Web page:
PDA

View Full Version : 2:00 am doodle



Gms9810
01-05-2013, 09:09 PM
2:00 am doodle. I wondered what it would like if I tried white on black. I also realized that I need to start drawing things without the outline.
72030

Gms9810
01-05-2013, 09:11 PM
Now that I see it here it reminds me of a velvet Elvis rug.

limey-g
01-06-2013, 01:00 AM
Hey well it worked out well and at least it is howling at the right time and to the moon.
Geoff

D Akey
01-06-2013, 03:17 AM
He ain't nothin' but a hound dog. . . cryin' all the time. . .

As to the outline thing, it's a choice of linear versus tonal or a combination of both.

Since you mentioned not outlining so much though, here's an example of someone who is all the way in the 'tonal' camp. Shows where it might lead. Georges Seurat who is most known for his color work, he being one of the foremost Pointillists, used his drawings to plot out that "dotted" process.

I always quite liked his drawings for the compositional language, something I had not come across quite the same. In fact, while I respect his color work, I prefer his black and white stuff. As a photographer yourself, you could probably appreciate them for their tonal photography quality - not photo realist, but I could see how photography could have suggested this direction.

http://www.google.com/search?num=10&hl=en&safe=off&site=imghp&tbm=isch&source=hp&biw=1120&bih=552&q=george+seurat+drawings&oq=george+seurat&gs_l=img.1.4.0l10.1437.7137.0.9877.17.11.2.4.4.0.1 41.1065.9j2.11.0...0.0...1ac.1._X7EgrBcn6Q

mannafig
01-06-2013, 03:58 AM
nice doodle it works well

Gms9810
01-06-2013, 01:05 PM
He ain't nothin' but a hound dog. . . cryin' all the time. . .

As to the outline thing, it's a choice of linear versus tonal or a combination of both.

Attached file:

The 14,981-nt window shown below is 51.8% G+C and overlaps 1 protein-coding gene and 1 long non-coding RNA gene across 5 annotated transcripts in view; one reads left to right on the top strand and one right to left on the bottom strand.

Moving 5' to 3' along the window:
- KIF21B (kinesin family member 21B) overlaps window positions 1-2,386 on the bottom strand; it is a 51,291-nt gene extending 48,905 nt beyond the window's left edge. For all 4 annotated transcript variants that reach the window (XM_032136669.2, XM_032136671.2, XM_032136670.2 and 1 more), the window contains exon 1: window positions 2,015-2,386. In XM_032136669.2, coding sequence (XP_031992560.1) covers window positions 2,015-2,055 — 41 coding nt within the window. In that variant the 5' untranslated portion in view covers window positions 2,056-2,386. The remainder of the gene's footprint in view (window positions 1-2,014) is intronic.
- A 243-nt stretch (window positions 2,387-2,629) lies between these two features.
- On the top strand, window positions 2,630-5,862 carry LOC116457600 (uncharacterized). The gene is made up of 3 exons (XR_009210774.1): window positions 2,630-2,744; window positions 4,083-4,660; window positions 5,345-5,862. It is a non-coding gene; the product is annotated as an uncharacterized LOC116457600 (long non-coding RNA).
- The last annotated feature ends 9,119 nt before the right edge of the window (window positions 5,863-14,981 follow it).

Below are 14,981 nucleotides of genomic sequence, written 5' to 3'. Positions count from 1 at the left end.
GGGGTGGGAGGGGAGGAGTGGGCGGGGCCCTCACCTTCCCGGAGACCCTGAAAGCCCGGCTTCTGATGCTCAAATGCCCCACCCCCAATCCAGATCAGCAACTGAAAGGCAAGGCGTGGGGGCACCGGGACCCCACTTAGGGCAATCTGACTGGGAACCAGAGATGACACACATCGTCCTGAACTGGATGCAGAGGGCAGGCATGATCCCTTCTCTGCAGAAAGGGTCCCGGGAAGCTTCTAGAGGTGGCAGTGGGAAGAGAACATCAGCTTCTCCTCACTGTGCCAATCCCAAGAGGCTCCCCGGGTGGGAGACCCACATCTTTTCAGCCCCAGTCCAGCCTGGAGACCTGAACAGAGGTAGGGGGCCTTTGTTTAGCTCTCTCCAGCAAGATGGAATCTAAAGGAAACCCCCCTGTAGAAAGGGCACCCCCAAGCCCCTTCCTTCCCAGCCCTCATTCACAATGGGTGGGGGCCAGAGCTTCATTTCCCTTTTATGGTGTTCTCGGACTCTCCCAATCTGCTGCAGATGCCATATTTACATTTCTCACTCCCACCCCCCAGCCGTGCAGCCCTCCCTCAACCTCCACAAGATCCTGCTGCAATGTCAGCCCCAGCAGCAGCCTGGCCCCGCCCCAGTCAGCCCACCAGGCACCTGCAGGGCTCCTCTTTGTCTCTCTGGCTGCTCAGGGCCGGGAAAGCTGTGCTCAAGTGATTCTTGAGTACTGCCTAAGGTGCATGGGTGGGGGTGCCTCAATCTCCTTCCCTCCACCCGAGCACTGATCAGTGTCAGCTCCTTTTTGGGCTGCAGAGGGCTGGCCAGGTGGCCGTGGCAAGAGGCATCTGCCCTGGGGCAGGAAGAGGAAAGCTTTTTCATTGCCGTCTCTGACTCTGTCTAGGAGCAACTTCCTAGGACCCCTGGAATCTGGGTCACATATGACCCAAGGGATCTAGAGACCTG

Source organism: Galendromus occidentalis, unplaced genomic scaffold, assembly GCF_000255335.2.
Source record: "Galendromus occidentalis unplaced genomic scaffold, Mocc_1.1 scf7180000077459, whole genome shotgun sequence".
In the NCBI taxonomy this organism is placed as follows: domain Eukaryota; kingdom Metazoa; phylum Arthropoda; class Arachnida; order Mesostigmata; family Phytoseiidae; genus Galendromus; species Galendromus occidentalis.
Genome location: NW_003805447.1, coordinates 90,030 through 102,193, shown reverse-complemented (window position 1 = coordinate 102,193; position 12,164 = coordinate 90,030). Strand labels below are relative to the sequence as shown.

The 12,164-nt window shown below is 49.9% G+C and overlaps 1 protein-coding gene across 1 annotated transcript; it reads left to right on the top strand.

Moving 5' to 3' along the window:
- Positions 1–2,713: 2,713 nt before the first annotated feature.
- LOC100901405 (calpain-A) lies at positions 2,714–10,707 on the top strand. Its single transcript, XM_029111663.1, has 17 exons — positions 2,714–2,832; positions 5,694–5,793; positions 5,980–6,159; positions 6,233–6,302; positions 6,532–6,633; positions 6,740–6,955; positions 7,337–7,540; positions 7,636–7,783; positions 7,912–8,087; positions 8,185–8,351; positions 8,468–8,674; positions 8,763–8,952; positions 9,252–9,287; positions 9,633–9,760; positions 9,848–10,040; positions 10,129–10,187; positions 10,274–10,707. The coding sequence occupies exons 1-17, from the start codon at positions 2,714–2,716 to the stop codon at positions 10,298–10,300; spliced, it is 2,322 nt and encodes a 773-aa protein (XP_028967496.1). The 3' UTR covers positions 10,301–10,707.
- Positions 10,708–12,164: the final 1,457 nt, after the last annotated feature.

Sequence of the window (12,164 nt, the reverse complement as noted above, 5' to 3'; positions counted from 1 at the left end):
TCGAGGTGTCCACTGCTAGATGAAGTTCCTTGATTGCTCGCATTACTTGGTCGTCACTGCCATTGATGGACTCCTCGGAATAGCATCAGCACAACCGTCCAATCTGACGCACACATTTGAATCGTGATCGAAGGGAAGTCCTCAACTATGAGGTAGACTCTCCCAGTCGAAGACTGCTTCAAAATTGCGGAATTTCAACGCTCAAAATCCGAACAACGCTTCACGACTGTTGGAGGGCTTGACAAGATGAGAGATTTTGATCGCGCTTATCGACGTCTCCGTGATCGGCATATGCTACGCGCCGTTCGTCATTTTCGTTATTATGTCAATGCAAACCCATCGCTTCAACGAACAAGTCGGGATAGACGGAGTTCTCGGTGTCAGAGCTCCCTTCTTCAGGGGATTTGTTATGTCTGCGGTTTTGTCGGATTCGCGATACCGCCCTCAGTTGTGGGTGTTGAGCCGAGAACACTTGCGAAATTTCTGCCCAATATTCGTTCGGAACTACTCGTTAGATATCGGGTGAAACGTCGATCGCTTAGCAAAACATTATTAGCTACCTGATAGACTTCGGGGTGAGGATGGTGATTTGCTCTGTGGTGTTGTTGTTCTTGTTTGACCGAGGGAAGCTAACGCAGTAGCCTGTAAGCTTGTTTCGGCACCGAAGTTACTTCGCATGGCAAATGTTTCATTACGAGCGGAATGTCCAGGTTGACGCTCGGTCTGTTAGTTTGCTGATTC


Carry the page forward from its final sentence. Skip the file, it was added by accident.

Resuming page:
Since you mentioned not outlining so much though, here's an example of someone who is all the way in the 'tonal' camp. Shows where it might lead. Georges Seurat who is most known for his color work, he being one of the foremost Pointillists, used his drawings to plot out that "dotted" process.

I always quite liked his drawings for the compositional language, something I had not come across quite the same. In fact, while I respect his color work, I prefer his black and white stuff. As a photographer yourself, you could probably appreciate them for their tonal photography quality - not photo realist, but I could see how photography could have suggested this direction.

http://www.google.com/search?num=10&hl=en&safe=off&site=imghp&tbm=isch&source=hp&biw=1120&bih=552&q=george+seurat+drawings&oq=george+seurat&gs_l=img.1.4.0l10.1437.7137.0.9877.17.11.2.4.4.0.1 41.1065.9j2.11.0...0.0...1ac.1._X7EgrBcn6Q

I wish i could draw like those (examples you posted), it must have taken a very long time to make even a simple drawing like them. I've been feeling like I've been rushing through the things I draw. I guess I'm stuck in the Bob Ross 30 minute time frame. The next thing I draw I'm going to take my time. There is an illustrator I follow on youtube named Mark Crilley, he draws quickly too. I'd like to be able to draw cartoon characters like he does so I could use it as a teaching aid. I think I just need to get this time notion out of my head and just take as long as it takes.